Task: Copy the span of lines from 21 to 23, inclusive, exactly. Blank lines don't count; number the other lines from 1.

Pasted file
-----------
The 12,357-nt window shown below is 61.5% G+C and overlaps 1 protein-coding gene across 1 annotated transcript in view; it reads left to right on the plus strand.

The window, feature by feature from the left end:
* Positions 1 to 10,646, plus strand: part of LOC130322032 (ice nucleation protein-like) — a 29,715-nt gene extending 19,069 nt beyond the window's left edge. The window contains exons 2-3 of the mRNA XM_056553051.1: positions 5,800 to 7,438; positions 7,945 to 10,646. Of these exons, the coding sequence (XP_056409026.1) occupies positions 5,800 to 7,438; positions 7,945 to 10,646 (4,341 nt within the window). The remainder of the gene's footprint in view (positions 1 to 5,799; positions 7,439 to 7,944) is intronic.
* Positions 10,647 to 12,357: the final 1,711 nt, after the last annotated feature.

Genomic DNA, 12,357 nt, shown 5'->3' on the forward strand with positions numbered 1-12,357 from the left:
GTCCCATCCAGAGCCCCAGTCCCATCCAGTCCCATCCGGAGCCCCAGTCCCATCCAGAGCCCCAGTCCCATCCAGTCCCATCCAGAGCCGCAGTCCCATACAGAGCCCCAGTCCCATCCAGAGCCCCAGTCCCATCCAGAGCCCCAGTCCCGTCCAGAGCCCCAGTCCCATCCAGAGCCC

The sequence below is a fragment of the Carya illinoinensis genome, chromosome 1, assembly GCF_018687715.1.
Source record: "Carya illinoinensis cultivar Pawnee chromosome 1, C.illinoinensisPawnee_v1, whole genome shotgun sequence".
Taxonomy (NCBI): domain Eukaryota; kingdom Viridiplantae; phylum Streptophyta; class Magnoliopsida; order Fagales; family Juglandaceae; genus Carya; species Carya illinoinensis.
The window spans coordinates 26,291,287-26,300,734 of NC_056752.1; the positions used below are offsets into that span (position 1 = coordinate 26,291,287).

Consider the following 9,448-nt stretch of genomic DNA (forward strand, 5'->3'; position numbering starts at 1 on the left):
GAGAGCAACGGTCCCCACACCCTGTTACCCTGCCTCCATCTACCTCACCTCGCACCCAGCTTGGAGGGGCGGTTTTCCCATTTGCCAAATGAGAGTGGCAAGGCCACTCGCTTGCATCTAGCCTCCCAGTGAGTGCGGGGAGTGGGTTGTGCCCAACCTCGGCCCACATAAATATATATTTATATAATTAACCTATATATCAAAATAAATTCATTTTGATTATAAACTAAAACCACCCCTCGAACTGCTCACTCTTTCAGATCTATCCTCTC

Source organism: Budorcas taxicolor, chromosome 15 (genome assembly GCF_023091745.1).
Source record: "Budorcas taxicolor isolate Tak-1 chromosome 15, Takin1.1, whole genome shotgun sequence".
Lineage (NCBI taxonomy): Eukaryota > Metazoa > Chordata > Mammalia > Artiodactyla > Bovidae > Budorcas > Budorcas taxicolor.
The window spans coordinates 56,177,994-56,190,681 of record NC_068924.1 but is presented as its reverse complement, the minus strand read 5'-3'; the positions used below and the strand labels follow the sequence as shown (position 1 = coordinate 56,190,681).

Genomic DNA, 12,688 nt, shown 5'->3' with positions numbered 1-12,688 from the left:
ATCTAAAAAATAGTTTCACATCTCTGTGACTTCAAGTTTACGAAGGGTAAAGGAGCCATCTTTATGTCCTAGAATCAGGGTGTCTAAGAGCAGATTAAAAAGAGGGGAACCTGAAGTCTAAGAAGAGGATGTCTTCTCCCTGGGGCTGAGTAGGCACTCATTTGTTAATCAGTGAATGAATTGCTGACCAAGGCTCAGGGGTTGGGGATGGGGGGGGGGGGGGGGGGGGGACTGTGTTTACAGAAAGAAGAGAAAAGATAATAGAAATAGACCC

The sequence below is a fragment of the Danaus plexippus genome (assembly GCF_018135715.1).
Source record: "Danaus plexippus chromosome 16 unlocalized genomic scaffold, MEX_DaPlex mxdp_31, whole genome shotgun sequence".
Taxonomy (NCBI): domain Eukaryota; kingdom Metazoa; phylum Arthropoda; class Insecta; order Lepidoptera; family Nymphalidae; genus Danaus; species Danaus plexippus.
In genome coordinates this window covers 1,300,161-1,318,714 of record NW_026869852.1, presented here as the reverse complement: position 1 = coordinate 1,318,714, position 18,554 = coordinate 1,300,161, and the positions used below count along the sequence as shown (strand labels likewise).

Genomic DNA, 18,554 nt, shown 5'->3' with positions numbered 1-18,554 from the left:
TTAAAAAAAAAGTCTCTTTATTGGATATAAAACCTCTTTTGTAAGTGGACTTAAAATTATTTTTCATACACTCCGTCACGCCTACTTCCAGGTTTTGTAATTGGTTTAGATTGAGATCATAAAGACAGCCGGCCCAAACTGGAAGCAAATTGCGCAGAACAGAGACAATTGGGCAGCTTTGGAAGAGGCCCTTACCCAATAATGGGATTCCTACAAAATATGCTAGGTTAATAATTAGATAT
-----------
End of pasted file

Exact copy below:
Taxonomy (NCBI): domain Eukaryota; kingdom Metazoa; phylum Arthropoda; class Insecta; order Lepidoptera; family Nymphalidae; genus Danaus; species Danaus plexippus.
In genome coordinates this window covers 1,300,161-1,318,714 of record NW_026869852.1, presented here as the reverse complement: position 1 = coordinate 1,318,714, position 18,554 = coordinate 1,300,161, and the positions used below count along the sequence as shown (strand labels likewise).

Genomic DNA, 18,554 nt, shown 5'->3' with positions numbered 1-18,554 from the left: